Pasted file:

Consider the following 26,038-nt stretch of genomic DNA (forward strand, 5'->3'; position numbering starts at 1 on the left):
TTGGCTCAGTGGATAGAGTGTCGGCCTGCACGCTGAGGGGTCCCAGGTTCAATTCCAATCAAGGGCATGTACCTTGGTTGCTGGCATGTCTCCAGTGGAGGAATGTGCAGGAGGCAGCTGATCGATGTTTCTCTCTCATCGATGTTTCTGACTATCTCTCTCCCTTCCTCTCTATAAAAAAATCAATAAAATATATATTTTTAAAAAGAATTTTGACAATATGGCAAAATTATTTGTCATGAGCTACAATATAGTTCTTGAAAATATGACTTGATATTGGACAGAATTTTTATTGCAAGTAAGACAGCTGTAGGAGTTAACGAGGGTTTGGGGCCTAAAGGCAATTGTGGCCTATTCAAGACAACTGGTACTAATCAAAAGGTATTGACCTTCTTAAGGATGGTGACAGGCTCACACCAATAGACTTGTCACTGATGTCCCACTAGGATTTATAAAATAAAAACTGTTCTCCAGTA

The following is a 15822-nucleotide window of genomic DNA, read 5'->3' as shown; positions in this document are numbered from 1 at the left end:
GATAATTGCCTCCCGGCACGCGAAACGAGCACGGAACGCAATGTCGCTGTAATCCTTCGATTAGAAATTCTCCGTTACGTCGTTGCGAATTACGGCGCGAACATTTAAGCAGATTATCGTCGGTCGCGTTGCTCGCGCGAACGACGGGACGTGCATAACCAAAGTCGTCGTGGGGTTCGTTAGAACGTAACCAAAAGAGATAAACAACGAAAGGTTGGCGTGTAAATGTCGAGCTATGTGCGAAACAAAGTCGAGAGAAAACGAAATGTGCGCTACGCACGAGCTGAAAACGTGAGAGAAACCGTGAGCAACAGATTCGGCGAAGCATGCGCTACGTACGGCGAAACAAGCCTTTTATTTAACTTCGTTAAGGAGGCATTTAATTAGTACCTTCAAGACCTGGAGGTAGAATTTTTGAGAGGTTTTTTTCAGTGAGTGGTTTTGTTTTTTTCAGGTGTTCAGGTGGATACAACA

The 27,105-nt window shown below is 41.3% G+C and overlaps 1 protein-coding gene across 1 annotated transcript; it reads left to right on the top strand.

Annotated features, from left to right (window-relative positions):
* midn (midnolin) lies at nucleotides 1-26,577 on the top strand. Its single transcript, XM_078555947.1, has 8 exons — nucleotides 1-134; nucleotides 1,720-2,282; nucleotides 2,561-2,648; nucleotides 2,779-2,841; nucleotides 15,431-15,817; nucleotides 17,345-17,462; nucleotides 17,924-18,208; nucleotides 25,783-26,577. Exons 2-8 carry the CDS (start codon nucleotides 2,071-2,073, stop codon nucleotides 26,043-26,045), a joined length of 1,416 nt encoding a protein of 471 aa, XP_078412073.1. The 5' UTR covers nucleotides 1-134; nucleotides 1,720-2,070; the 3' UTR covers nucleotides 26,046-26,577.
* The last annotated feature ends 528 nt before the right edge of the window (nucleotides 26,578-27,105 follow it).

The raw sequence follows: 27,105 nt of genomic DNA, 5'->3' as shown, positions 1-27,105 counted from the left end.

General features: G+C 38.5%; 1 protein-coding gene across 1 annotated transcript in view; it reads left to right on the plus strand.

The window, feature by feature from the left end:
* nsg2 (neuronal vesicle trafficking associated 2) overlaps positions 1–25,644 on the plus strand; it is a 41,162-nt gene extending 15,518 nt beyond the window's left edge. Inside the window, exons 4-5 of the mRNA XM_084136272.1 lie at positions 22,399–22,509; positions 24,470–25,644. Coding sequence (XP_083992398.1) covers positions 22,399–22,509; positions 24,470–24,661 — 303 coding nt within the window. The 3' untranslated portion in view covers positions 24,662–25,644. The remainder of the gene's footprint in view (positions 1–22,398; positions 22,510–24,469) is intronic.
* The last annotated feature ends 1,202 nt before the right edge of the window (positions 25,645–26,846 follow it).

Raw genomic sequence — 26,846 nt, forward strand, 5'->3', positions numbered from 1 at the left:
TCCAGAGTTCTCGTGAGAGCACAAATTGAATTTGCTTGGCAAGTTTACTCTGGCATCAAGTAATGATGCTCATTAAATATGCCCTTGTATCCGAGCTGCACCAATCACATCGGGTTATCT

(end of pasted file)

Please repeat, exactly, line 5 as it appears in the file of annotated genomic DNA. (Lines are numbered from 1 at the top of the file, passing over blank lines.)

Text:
The 27,105-nt window shown below is 41.3% G+C and overlaps 1 protein-coding gene across 1 annotated transcript; it reads left to right on the top strand.